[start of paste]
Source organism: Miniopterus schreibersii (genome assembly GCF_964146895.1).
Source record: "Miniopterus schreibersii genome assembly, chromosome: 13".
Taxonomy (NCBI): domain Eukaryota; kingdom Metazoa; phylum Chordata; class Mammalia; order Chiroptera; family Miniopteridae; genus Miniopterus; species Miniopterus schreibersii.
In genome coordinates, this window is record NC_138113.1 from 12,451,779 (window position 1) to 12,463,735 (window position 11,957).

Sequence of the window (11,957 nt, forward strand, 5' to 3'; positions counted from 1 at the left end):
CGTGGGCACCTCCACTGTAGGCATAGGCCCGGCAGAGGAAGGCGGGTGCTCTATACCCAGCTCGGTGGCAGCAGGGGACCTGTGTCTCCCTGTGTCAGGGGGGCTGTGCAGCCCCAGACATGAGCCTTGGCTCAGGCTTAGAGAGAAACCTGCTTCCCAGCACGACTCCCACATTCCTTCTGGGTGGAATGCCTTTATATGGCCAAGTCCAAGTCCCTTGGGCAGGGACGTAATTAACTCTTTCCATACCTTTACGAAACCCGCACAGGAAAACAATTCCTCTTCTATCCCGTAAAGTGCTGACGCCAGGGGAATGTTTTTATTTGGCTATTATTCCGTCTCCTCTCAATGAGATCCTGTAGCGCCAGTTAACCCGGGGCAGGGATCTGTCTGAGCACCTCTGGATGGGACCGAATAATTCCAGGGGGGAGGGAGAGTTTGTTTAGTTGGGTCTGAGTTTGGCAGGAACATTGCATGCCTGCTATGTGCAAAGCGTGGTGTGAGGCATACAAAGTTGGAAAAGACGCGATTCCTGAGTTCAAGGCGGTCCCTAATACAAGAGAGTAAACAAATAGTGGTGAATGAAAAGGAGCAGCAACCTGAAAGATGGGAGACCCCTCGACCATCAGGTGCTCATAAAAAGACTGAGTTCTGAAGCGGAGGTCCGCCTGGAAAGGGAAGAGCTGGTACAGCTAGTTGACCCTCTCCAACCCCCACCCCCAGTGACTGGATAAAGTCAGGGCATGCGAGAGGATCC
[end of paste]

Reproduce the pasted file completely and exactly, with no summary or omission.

Source organism: Miniopterus schreibersii (genome assembly GCF_964146895.1).
Source record: "Miniopterus schreibersii genome assembly, chromosome: 13".
Taxonomy (NCBI): domain Eukaryota; kingdom Metazoa; phylum Chordata; class Mammalia; order Chiroptera; family Miniopteridae; genus Miniopterus; species Miniopterus schreibersii.
In genome coordinates, this window is record NC_138113.1 from 12,451,779 (window position 1) to 12,463,735 (window position 11,957).

Sequence of the window (11,957 nt, forward strand, 5' to 3'; positions counted from 1 at the left end):
CGTGGGCACCTCCACTGTAGGCATAGGCCCGGCAGAGGAAGGCGGGTGCTCTATACCCAGCTCGGTGGCAGCAGGGGACCTGTGTCTCCCTGTGTCAGGGGGGCTGTGCAGCCCCAGACATGAGCCTTGGCTCAGGCTTAGAGAGAAACCTGCTTCCCAGCACGACTCCCACATTCCTTCTGGGTGGAATGCCTTTATATGGCCAAGTCCAAGTCCCTTGGGCAGGGACGTAATTAACTCTTTCCATACCTTTACGAAACCCGCACAGGAAAACAATTCCTCTTCTATCCCGTAAAGTGCTGACGCCAGGGGAATGTTTTTATTTGGCTATTATTCCGTCTCCTCTCAATGAGATCCTGTAGCGCCAGTTAACCCGGGGCAGGGATCTGTCTGAGCACCTCTGGATGGGACCGAATAATTCCAGGGGGGAGGGAGAGTTTGTTTAGTTGGGTCTGAGTTTGGCAGGAACATTGCATGCCTGCTATGTGCAAAGCGTGGTGTGAGGCATACAAAGTTGGAAAAGACGCGATTCCTGAGTTCAAGGCGGTCCCTAATACAAGAGAGTAAACAAATAGTGGTGAATGAAAAGGAGCAGCAACCTGAAAGATGGGAGACCCCTCGACCATCAGGTGCTCATAAAAAGACTGAGTTCTGAAGCGGAGGTCCGCCTGGAAAGGGAAGAGCTGGTACAGCTAGTTGACCCTCTCCAACCCCCACCCCCAGTGACTGGATAAAGTCAGGGCATGCGAGAGGATCC